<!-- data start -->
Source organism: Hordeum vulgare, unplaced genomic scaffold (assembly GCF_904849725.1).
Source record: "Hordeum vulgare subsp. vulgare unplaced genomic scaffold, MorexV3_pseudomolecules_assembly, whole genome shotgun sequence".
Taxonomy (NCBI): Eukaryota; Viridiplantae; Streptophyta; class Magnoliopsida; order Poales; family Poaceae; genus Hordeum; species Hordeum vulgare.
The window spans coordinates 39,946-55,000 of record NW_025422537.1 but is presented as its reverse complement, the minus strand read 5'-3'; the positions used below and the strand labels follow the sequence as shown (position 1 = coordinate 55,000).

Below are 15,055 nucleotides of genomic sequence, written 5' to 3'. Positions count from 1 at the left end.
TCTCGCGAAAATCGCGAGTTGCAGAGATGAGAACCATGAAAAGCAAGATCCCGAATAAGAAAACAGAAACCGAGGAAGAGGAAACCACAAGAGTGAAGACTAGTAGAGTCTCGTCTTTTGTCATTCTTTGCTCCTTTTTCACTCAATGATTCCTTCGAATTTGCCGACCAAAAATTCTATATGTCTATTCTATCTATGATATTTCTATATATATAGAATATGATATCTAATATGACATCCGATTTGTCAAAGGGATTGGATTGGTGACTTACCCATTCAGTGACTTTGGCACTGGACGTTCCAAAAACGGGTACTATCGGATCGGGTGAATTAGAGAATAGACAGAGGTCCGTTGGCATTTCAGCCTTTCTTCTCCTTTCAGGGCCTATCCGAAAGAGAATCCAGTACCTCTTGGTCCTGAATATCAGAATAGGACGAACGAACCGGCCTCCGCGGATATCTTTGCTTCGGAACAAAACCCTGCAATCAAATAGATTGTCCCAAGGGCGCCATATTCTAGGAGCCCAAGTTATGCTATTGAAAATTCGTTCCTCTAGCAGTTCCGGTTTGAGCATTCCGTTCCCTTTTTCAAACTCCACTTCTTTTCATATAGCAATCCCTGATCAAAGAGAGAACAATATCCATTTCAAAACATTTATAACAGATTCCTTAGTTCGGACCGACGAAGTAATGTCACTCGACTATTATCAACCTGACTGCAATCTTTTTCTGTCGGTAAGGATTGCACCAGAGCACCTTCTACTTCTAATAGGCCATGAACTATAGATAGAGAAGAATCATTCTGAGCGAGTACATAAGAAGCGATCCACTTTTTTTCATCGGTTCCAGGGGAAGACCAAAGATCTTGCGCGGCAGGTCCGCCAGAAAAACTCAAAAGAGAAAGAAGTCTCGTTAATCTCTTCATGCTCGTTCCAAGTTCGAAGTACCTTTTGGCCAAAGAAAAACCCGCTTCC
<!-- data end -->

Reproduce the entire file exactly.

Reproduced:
Source organism: Hordeum vulgare, unplaced genomic scaffold (assembly GCF_904849725.1).
Source record: "Hordeum vulgare subsp. vulgare unplaced genomic scaffold, MorexV3_pseudomolecules_assembly, whole genome shotgun sequence".
Taxonomy (NCBI): Eukaryota; Viridiplantae; Streptophyta; class Magnoliopsida; order Poales; family Poaceae; genus Hordeum; species Hordeum vulgare.
The window spans coordinates 39,946-55,000 of record NW_025422537.1 but is presented as its reverse complement, the minus strand read 5'-3'; the positions used below and the strand labels follow the sequence as shown (position 1 = coordinate 55,000).

Below are 15,055 nucleotides of genomic sequence, written 5' to 3'. Positions count from 1 at the left end.
TCTCGCGAAAATCGCGAGTTGCAGAGATGAGAACCATGAAAAGCAAGATCCCGAATAAGAAAACAGAAACCGAGGAAGAGGAAACCACAAGAGTGAAGACTAGTAGAGTCTCGTCTTTTGTCATTCTTTGCTCCTTTTTCACTCAATGATTCCTTCGAATTTGCCGACCAAAAATTCTATATGTCTATTCTATCTATGATATTTCTATATATATAGAATATGATATCTAATATGACATCCGATTTGTCAAAGGGATTGGATTGGTGACTTACCCATTCAGTGACTTTGGCACTGGACGTTCCAAAAACGGGTACTATCGGATCGGGTGAATTAGAGAATAGACAGAGGTCCGTTGGCATTTCAGCCTTTCTTCTCCTTTCAGGGCCTATCCGAAAGAGAATCCAGTACCTCTTGGTCCTGAATATCAGAATAGGACGAACGAACCGGCCTCCGCGGATATCTTTGCTTCGGAACAAAACCCTGCAATCAAATAGATTGTCCCAAGGGCGCCATATTCTAGGAGCCCAAGTTATGCTATTGAAAATTCGTTCCTCTAGCAGTTCCGGTTTGAGCATTCCGTTCCCTTTTTCAAACTCCACTTCTTTTCATATAGCAATCCCTGATCAAAGAGAGAACAATATCCATTTCAAAACATTTATAACAGATTCCTTAGTTCGGACCGACGAAGTAATGTCACTCGACTATTATCAACCTGACTGCAATCTTTTTCTGTCGGTAAGGATTGCACCAGAGCACCTTCTACTTCTAATAGGCCATGAACTATAGATAGAGAAGAATCATTCTGAGCGAGTACATAAGAAGCGATCCACTTTTTTTCATCGGTTCCAGGGGAAGACCAAAGATCTTGCGCGGCAGGTCCGCCAGAAAAACTCAAAAGAGAAAGAAGTCTCGTTAATCTCTTCATGCTCGTTCCAAGTTCGAAGTACCTTTTGGCCAAAGAAAAACCCGCTTCC